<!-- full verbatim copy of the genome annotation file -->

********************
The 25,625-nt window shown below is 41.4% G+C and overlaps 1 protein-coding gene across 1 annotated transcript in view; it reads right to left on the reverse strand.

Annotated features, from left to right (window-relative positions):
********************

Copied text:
The 25,625-nt window shown below is 41.4% G+C and overlaps 1 protein-coding gene across 1 annotated transcript in view; it reads right to left on the reverse strand.

Annotated features, from left to right (window-relative positions):